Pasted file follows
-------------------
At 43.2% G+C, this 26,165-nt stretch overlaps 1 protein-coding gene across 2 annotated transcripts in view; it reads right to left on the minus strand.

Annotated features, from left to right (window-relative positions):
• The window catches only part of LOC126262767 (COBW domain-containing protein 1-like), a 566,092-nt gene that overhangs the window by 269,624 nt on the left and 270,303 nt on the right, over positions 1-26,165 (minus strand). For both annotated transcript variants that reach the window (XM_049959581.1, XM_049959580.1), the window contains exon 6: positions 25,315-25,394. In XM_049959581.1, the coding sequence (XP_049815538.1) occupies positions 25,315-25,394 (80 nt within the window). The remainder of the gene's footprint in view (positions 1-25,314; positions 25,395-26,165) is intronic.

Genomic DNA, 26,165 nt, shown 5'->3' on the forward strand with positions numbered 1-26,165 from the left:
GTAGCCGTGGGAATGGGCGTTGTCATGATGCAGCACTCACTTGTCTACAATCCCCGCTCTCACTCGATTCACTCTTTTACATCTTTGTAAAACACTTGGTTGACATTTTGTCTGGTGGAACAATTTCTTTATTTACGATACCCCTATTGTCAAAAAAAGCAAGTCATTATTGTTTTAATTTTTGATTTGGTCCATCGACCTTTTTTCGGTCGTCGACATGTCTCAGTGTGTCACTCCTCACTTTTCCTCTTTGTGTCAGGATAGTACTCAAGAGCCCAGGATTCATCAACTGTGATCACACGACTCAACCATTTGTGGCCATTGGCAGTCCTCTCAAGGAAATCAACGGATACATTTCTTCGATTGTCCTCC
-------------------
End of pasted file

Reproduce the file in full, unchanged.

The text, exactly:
At 43.2% G+C, this 26,165-nt stretch overlaps 1 protein-coding gene across 2 annotated transcripts in view; it reads right to left on the minus strand.

Annotated features, from left to right (window-relative positions):
• The window catches only part of LOC126262767 (COBW domain-containing protein 1-like), a 566,092-nt gene that overhangs the window by 269,624 nt on the left and 270,303 nt on the right, over positions 1-26,165 (minus strand). For both annotated transcript variants that reach the window (XM_049959581.1, XM_049959580.1), the window contains exon 6: positions 25,315-25,394. In XM_049959581.1, the coding sequence (XP_049815538.1) occupies positions 25,315-25,394 (80 nt within the window). The remainder of the gene's footprint in view (positions 1-25,314; positions 25,395-26,165) is intronic.

Genomic DNA, 26,165 nt, shown 5'->3' on the forward strand with positions numbered 1-26,165 from the left:
GTAGCCGTGGGAATGGGCGTTGTCATGATGCAGCACTCACTTGTCTACAATCCCCGCTCTCACTCGATTCACTCTTTTACATCTTTGTAAAACACTTGGTTGACATTTTGTCTGGTGGAACAATTTCTTTATTTACGATACCCCTATTGTCAAAAAAAGCAAGTCATTATTGTTTTAATTTTTGATTTGGTCCATCGACCTTTTTTCGGTCGTCGACATGTCTCAGTGTGTCACTCCTCACTTTTCCTCTTTGTGTCAGGATAGTACTCAAGAGCCCAGGATTCATCAACTGTGATCACACGACTCAACCATTTGTGGCCATTGGCAGTCCTCTCAAGGAAATCAACGGATACATTTCTTCGATTGTCCTCC